There are two opposing forces at play in All Quiet On The Western Front; chaos and stillness. It all begins with stillness. The air is still deep in the woods, the trees only slightly waving their branches in the wind. The bodies, still with the permanence of death, are strewn across a battlefield.
Then comes chaos. Young soldier, Heimrich, is overwhelmed with fear and panic as bullets whizz by his head and feet, missing him only by millimetres. Until one doesn’t miss him. That one bullet is followed by others and Heimrich falls to the ground. Stillness takes over his body.
It’s a grim start to a grim film. All Quiet On The Western Front is without a doubt brilliant, but it is a gruelling watch. It also never really tells you anything you didn’t already know about the brutality of war.
The film is directed by Edward Berger with uncompromising clarity, a refusal to turn the camera away at the ugly stuff. We’ve seen it all before of course, but never quite so clearly. The war here is not heroic – although our band of heroes at first seems to think so – but cowardly, desperate and unfair. The camera often lingers on all the destruction left behind by war.
Felix Kammerer plays Paul, the closest thing we have to a protagonist here. Paul is eager to join the war, lying about his age to be sent to the front and into battle. He and his friends believe they will be heroes and that war will be glorious. Reality hits soon enough, as his friends die, one by one and Paul is left devastated by his experiences.
Kammerer perfectly portrays the loss of innocence within Paul and James Friend’s cinematography constantly frames Kammerer’s large eyes in a tight close-up so we can observe him watching the chaos and death unfold around him.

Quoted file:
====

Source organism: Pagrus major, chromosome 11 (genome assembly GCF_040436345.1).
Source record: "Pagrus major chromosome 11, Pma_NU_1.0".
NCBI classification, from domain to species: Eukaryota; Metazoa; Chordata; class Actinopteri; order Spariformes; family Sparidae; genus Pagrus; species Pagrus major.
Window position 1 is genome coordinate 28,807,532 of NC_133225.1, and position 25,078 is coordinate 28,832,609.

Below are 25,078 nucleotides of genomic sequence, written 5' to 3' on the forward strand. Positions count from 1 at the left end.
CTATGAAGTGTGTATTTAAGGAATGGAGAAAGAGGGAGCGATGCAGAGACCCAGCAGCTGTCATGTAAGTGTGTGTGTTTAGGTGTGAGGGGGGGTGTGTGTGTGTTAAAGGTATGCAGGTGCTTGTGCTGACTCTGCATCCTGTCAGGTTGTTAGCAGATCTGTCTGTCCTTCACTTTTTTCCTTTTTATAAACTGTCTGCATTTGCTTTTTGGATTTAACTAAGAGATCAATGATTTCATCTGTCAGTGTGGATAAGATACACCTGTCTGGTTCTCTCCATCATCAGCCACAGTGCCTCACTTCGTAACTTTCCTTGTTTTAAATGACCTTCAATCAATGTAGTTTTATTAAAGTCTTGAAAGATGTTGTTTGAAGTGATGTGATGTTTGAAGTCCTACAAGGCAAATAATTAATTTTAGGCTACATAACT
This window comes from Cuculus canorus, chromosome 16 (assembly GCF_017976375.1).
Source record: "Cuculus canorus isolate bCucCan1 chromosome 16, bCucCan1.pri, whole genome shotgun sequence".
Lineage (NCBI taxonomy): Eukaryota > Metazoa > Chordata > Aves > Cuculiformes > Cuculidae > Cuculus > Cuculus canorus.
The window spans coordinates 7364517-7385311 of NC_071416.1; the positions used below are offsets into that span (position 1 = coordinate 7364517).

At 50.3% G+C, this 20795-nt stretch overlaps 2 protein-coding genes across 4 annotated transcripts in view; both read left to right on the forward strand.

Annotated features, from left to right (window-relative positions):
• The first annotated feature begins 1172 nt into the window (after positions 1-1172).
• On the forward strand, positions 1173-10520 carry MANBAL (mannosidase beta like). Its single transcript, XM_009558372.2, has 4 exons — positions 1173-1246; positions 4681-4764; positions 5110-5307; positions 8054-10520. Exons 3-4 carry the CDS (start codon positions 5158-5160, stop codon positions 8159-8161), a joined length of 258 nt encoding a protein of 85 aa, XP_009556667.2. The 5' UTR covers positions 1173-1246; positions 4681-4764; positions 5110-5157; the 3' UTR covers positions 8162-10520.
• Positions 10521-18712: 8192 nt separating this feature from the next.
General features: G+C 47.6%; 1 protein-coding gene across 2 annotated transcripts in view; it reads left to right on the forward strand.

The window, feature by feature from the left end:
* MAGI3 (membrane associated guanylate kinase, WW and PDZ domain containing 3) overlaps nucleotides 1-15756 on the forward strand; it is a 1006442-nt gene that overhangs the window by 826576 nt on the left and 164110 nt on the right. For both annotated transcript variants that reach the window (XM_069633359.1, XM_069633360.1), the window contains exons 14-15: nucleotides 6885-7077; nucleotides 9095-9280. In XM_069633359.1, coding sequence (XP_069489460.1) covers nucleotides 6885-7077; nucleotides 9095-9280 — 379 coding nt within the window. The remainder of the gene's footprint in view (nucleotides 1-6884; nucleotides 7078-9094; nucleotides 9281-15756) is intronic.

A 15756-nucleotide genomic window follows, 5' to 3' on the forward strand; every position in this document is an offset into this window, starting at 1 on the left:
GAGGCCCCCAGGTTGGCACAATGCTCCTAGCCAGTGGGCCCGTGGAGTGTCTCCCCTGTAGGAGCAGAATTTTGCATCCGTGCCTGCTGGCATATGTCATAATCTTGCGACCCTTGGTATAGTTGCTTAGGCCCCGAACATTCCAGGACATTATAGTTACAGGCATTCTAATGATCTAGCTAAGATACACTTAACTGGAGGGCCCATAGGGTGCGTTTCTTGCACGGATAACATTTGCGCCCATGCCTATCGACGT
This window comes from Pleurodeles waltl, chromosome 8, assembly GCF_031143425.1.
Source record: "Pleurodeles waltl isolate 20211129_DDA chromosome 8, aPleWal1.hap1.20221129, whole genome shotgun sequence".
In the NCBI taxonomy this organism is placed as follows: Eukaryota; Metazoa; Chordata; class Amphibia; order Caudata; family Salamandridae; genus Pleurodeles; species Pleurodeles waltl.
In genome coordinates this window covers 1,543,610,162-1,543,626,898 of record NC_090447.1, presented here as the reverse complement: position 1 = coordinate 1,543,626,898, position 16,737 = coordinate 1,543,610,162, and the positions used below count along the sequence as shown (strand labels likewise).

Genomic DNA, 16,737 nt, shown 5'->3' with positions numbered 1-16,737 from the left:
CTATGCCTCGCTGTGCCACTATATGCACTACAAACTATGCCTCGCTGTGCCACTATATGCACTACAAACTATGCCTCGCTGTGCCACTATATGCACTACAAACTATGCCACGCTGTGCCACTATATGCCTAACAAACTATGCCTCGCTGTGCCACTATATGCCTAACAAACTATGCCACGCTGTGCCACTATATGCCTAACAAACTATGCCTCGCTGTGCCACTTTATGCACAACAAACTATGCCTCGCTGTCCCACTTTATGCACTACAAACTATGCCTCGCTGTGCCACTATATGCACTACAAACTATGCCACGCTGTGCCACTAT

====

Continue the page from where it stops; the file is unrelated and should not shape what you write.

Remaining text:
All Quiet On The Western Front is relentlessly, almost unbearably bleak and miserable. With a runtime that stretches to nearly 2.5 hours, this is not a film I will ever be revisiting. I can see the occasional beauty within the framing and admire the frankness of it all, but I was left shaken, upset and anxious after the last frame.
Berger’s film feels particularly timely as the conflict in Ukraine rages on. The main group’s idealism and their incessant need to be heroes also rings very true as we obsess over the newest Marvel or DC offering. But, as Paul and his comrades quickly learn, heroism isn’t given nor is it even earned. No one survives war because they’re great at it; survival is by chance and by luck.
All Quiet On The Western Front is deeply immersive when it alternates between the ear-shattering sounds of war and the silence that often follows the hail of bullets. But the film is also too in the moment. We never have time to learn anything about Paul and his friends, which means when we do lose them, it doesn’t sting as much as it should. Yet, All Quiet On The Western Front is a harrowing, haunting watch that authentically captures the pure insanity of war.
All Quiet On The Western Front is now in cinemas and will be streaming on Netflix October 28.